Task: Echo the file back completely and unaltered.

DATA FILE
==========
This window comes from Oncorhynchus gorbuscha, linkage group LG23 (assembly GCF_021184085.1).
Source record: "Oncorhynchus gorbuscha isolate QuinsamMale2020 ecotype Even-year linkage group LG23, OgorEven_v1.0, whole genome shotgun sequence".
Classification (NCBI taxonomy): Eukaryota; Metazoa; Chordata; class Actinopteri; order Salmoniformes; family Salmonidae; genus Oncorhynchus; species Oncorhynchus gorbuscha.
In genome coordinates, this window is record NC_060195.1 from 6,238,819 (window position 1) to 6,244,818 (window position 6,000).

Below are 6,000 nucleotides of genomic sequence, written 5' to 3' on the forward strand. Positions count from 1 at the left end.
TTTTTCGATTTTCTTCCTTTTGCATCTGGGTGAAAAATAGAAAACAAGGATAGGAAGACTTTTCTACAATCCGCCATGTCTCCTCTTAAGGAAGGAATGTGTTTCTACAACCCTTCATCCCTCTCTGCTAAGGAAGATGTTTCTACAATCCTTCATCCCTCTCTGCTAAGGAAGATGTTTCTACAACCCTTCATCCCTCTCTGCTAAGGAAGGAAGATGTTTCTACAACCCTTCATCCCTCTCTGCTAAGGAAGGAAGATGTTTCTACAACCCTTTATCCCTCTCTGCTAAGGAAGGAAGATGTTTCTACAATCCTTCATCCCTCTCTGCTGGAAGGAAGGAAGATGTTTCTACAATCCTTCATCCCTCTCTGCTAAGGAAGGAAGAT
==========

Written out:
This window comes from Oncorhynchus gorbuscha, linkage group LG23 (assembly GCF_021184085.1).
Source record: "Oncorhynchus gorbuscha isolate QuinsamMale2020 ecotype Even-year linkage group LG23, OgorEven_v1.0, whole genome shotgun sequence".
Classification (NCBI taxonomy): Eukaryota; Metazoa; Chordata; class Actinopteri; order Salmoniformes; family Salmonidae; genus Oncorhynchus; species Oncorhynchus gorbuscha.
In genome coordinates, this window is record NC_060195.1 from 6,238,819 (window position 1) to 6,244,818 (window position 6,000).

Below are 6,000 nucleotides of genomic sequence, written 5' to 3' on the forward strand. Positions count from 1 at the left end.
TTTTTCGATTTTCTTCCTTTTGCATCTGGGTGAAAAATAGAAAACAAGGATAGGAAGACTTTTCTACAATCCGCCATGTCTCCTCTTAAGGAAGGAATGTGTTTCTACAACCCTTCATCCCTCTCTGCTAAGGAAGATGTTTCTACAATCCTTCATCCCTCTCTGCTAAGGAAGATGTTTCTACAACCCTTCATCCCTCTCTGCTAAGGAAGGAAGATGTTTCTACAACCCTTCATCCCTCTCTGCTAAGGAAGGAAGATGTTTCTACAACCCTTTATCCCTCTCTGCTAAGGAAGGAAGATGTTTCTACAATCCTTCATCCCTCTCTGCTGGAAGGAAGGAAGATGTTTCTACAATCCTTCATCCCTCTCTGCTAAGGAAGGAAGAT